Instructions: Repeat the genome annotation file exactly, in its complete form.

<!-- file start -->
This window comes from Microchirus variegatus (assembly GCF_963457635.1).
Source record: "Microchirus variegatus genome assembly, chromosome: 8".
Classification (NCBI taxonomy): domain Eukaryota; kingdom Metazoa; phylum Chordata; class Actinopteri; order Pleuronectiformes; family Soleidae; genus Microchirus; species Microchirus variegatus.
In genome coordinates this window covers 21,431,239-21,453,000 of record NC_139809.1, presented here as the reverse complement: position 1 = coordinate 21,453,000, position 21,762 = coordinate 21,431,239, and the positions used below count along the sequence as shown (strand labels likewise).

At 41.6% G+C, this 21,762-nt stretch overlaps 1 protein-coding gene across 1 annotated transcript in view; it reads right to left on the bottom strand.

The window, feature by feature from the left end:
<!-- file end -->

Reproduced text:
This window comes from Microchirus variegatus (assembly GCF_963457635.1).
Source record: "Microchirus variegatus genome assembly, chromosome: 8".
Classification (NCBI taxonomy): domain Eukaryota; kingdom Metazoa; phylum Chordata; class Actinopteri; order Pleuronectiformes; family Soleidae; genus Microchirus; species Microchirus variegatus.
In genome coordinates this window covers 21,431,239-21,453,000 of record NC_139809.1, presented here as the reverse complement: position 1 = coordinate 21,453,000, position 21,762 = coordinate 21,431,239, and the positions used below count along the sequence as shown (strand labels likewise).

At 41.6% G+C, this 21,762-nt stretch overlaps 1 protein-coding gene across 1 annotated transcript in view; it reads right to left on the bottom strand.

The window, feature by feature from the left end: